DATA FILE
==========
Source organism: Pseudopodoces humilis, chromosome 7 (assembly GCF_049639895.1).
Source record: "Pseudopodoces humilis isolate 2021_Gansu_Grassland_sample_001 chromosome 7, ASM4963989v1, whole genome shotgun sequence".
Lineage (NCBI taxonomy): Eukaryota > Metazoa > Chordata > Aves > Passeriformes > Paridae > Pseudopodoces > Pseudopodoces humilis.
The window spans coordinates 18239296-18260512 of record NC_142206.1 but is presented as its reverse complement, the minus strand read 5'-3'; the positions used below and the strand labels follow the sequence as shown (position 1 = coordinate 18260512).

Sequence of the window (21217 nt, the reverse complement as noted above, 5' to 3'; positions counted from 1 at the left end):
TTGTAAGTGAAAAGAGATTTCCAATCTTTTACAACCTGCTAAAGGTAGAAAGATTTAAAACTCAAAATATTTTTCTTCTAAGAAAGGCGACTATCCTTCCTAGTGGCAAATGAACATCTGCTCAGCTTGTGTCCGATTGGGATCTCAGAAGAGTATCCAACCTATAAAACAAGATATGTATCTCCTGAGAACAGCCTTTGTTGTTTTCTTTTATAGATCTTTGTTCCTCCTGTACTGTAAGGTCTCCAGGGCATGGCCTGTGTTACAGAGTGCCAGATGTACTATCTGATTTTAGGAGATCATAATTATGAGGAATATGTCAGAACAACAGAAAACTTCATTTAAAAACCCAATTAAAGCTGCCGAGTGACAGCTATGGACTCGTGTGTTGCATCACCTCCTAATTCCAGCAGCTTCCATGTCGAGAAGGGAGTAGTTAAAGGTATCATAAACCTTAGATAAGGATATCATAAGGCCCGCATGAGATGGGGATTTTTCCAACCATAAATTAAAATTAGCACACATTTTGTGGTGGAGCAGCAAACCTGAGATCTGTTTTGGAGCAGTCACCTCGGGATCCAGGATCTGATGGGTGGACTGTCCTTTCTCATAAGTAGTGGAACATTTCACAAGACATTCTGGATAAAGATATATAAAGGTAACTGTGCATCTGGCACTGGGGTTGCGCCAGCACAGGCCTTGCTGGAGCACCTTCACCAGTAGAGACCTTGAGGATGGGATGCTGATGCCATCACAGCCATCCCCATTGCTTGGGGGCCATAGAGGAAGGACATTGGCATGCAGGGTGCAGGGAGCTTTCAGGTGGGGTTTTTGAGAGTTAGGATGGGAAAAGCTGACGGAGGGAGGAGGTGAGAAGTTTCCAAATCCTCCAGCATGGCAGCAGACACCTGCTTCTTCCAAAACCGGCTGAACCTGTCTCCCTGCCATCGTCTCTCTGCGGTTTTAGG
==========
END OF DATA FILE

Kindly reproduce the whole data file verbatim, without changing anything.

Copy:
Source organism: Pseudopodoces humilis, chromosome 7 (assembly GCF_049639895.1).
Source record: "Pseudopodoces humilis isolate 2021_Gansu_Grassland_sample_001 chromosome 7, ASM4963989v1, whole genome shotgun sequence".
Lineage (NCBI taxonomy): Eukaryota > Metazoa > Chordata > Aves > Passeriformes > Paridae > Pseudopodoces > Pseudopodoces humilis.
The window spans coordinates 18239296-18260512 of record NC_142206.1 but is presented as its reverse complement, the minus strand read 5'-3'; the positions used below and the strand labels follow the sequence as shown (position 1 = coordinate 18260512).

Sequence of the window (21217 nt, the reverse complement as noted above, 5' to 3'; positions counted from 1 at the left end):
TTGTAAGTGAAAAGAGATTTCCAATCTTTTACAACCTGCTAAAGGTAGAAAGATTTAAAACTCAAAATATTTTTCTTCTAAGAAAGGCGACTATCCTTCCTAGTGGCAAATGAACATCTGCTCAGCTTGTGTCCGATTGGGATCTCAGAAGAGTATCCAACCTATAAAACAAGATATGTATCTCCTGAGAACAGCCTTTGTTGTTTTCTTTTATAGATCTTTGTTCCTCCTGTACTGTAAGGTCTCCAGGGCATGGCCTGTGTTACAGAGTGCCAGATGTACTATCTGATTTTAGGAGATCATAATTATGAGGAATATGTCAGAACAACAGAAAACTTCATTTAAAAACCCAATTAAAGCTGCCGAGTGACAGCTATGGACTCGTGTGTTGCATCACCTCCTAATTCCAGCAGCTTCCATGTCGAGAAGGGAGTAGTTAAAGGTATCATAAACCTTAGATAAGGATATCATAAGGCCCGCATGAGATGGGGATTTTTCCAACCATAAATTAAAATTAGCACACATTTTGTGGTGGAGCAGCAAACCTGAGATCTGTTTTGGAGCAGTCACCTCGGGATCCAGGATCTGATGGGTGGACTGTCCTTTCTCATAAGTAGTGGAACATTTCACAAGACATTCTGGATAAAGATATATAAAGGTAACTGTGCATCTGGCACTGGGGTTGCGCCAGCACAGGCCTTGCTGGAGCACCTTCACCAGTAGAGACCTTGAGGATGGGATGCTGATGCCATCACAGCCATCCCCATTGCTTGGGGGCCATAGAGGAAGGACATTGGCATGCAGGGTGCAGGGAGCTTTCAGGTGGGGTTTTTGAGAGTTAGGATGGGAAAAGCTGACGGAGGGAGGAGGTGAGAAGTTTCCAAATCCTCCAGCATGGCAGCAGACACCTGCTTCTTCCAAAACCGGCTGAACCTGTCTCCCTGCCATCGTCTCTCTGCGGTTTTAGG